Knitting Has Occurred

Yes, people, I have been knitting, and what follows is a round-up of my most recent FOs and WiP.

A hat I knitted to match a pair of fingerless mitts I made last fall. The picture captures the color of the yarn pretty closely. Yes, the yarn is my very own handspun, the fiber being Falkland dyed by Dana of Unwind Yarn in the coloway Flirt.

Here’s that hat along side the mitts. The yarn is more reddish than pink. The pattern is Woodside Mitts by Paula McKeever. It’s a lot of fun to knit and is very stretchy.

I started the hat not knowing whether I had enough yarn left to finish it. I just kept knitting until I was out of yarn. I had a little mini-skein set aside for the pompon. Originally I was going to just graft the ends together, but I decided when I was nearly finished to do a few rounds of crown decreases. Unfortunately, I didn’t write down how I did the decreases, but it turned out way better than I was expecting.

Another project knitted from Unwind Yarns fiber, Falkland in the colorway Viola, that I spun. These are the Nalu Mitts, and I made them for one of my nieces. I need to get them in the mail. I came down with the crud shortly after I finished them and am only just now starting to feel human again.

This is closer to the real-life color, but still not quite there. The pattern looks complicated, but it really isn’t. The only tricky part is working the seed stitch on the outside “curve” but in all honesty, even that isn’t particularly tricky. I love this pattern, but since the mitt is mostly stocking stitch, which isn’t very stretchy, it’s best to make these just a little on the snug side so that they don’t droop and bunch up.

Here’s a close-up shot of a strand of the yarn on top of the knitted fabric. This yarn is a 2×2 cabled yarn which, when unknitted, looks like a chain. But when it is knitted up, it looks like the 4-ply yarn it is. The color in this picture is pretty close to the RL color, too. If you can picture something in between this picture and the one above it, you’ve got it.

For those not in the know, a cabled yarn is a yarn that consists of two or more plied yarns that have been plied together. A 2×2 cabled yarn is made by plying 2 singles together to make a 2-ply yarn, then plying two strands of the 2-ply yarn together to make a cabled 4-ply yarn. For this yarn, I spun the singles Z-twist (clockwise), plied them together S-twist (counter-clockwise), then plied the 2-ply together Z-twist (clockwise). This makes a very round yarn that has great stitch definition and is a lot of fun to knit.

I currently have only one project OTN and I plan to stay monogamous until this project is completed because it’s a baby blanket for a baby who has already made her appearance. I was a little late getting this project started, so I would like to get it done as quickly as I can.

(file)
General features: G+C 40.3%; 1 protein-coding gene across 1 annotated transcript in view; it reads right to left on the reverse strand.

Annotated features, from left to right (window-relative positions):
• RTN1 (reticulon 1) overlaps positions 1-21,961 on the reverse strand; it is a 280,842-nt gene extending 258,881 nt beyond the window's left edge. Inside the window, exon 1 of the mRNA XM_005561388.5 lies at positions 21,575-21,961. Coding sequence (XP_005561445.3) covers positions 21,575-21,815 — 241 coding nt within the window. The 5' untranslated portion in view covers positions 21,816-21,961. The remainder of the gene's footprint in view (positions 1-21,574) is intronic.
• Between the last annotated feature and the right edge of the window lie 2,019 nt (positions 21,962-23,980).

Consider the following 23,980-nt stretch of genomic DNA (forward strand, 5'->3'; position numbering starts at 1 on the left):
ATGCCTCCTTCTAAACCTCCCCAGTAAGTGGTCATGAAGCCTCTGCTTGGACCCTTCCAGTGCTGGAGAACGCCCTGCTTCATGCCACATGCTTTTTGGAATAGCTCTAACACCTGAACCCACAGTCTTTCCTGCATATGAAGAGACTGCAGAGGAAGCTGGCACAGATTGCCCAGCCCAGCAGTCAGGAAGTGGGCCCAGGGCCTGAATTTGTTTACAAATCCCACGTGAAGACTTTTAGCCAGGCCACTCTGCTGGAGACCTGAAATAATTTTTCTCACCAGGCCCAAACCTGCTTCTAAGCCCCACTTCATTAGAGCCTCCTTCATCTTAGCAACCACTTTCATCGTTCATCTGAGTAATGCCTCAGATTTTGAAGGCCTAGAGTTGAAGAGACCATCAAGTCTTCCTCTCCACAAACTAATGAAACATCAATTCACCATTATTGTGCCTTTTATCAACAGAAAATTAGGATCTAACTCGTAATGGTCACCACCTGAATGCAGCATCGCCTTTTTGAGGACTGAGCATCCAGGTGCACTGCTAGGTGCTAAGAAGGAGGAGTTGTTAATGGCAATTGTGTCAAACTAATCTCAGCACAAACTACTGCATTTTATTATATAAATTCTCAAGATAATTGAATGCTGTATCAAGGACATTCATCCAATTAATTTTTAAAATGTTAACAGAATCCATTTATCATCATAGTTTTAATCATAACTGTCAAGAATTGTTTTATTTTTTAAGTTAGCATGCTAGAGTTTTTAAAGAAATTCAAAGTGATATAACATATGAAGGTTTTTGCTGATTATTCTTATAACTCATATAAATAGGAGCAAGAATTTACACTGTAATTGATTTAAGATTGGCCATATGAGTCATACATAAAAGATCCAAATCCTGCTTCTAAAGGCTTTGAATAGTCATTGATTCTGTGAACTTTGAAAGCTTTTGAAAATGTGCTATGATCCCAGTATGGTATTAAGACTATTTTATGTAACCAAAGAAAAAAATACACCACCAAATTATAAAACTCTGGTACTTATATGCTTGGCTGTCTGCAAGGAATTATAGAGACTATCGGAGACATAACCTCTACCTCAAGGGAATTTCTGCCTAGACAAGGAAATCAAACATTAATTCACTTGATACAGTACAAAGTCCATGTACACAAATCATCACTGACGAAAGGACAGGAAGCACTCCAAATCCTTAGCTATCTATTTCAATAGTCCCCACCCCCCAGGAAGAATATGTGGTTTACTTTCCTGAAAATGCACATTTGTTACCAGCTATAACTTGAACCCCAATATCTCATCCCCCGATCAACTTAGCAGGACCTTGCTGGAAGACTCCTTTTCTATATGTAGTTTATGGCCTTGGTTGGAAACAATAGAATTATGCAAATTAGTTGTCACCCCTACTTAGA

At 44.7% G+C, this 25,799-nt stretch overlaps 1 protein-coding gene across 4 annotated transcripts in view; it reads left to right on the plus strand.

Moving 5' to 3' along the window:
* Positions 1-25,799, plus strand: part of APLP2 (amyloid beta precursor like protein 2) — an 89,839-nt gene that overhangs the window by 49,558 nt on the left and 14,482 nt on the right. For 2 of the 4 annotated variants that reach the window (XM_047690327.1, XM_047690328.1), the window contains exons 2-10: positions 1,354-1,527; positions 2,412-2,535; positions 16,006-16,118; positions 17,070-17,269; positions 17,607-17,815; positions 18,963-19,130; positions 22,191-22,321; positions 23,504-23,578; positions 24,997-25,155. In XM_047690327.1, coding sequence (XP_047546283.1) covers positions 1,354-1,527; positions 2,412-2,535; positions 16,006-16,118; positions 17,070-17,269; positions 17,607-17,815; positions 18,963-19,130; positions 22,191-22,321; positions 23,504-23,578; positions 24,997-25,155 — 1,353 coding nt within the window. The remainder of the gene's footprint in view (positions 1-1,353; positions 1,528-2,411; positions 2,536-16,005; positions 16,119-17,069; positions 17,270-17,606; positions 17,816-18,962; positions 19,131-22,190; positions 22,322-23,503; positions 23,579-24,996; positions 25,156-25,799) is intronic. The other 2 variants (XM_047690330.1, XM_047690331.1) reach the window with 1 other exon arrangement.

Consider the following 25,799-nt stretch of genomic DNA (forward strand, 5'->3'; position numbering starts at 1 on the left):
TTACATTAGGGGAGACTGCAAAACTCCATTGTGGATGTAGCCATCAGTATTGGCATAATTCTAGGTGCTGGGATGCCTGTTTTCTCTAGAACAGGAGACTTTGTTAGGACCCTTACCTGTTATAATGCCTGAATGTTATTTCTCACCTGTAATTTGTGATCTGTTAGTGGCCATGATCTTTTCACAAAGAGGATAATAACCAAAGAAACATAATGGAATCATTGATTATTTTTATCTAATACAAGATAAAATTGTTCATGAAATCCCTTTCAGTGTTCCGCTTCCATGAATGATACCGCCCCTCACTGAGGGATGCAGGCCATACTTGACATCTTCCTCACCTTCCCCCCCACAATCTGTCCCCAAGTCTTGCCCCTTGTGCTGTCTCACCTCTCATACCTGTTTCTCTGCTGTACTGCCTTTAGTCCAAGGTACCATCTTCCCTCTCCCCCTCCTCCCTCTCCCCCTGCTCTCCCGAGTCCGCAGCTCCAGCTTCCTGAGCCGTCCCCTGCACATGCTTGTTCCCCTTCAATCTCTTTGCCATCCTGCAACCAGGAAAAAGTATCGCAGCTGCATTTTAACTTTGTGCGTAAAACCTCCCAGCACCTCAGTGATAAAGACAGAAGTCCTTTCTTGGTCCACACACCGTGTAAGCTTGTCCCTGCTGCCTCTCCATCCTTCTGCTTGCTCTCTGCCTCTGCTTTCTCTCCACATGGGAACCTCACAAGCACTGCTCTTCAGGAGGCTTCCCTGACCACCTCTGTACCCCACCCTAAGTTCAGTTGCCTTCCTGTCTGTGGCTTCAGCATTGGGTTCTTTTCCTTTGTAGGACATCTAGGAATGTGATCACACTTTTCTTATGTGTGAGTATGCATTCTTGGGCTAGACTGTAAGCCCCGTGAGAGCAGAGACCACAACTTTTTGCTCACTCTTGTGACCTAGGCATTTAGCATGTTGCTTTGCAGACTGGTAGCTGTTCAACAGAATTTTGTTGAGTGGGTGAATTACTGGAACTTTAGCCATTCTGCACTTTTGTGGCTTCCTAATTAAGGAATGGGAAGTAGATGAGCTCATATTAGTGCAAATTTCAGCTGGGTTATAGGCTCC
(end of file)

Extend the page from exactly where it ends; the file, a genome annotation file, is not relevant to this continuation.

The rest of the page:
The baby blanket, which is being knitted in the round using Knit Picks Bare Stroll Fingering Sock yarn. The turquoise bit is the Rosemarie’s Belly Button Start. (I linked to the URL for the BBS, but I don’t think the link works anymore.)

The pattern is a MMario design called Templeton, and I plan to finished the blanket with a knitted-on edging from a baby blanket pattern called Star Light Star Bright by Anna Dillenberg Rachap. I got the inspiration for combining these two patterns from a fellow Raveler, suespins. I love to peruse the finished projects of patterns I plan to knit.

I have been practicing a left-handed knitting technique commonly referred to as Portuguese-style knitting on the baby blanket, and I have rapidly become very comfortable with this style of knitting. It is especially handy for doing stranded colorwork which is why I wanted to learn to do it. I currently do stranded colorwork two-handed, throwing with my right hand (English/American) and picking with my left (Continental). This works well and is comfortable for me, but I have tension issues because my tensioning when knitting Continental is rubbish. With Portuguese-style knitting, my tension is remarkably even and consistent, and because you can purl rather than knit (and the purl side is the side that faces the knitter), there’s far less chance of having floats that are too tight or too loose. I wish I had known about this technique for colorwork a long time ago.

I’ve been doing some spinning, and even a little experimenting with different drive systems, but I haven’t been keeping very good records. I haven’t even recorded my last couple of projects on Ravelry. Bad spinner. Bad! But I will do my best to reconstruct what I did and I’ll share my finished skeins soon.

 

 

 

 

 

 

 

 

 

 

 

 

 

 

 

 

 

A Long Time Coming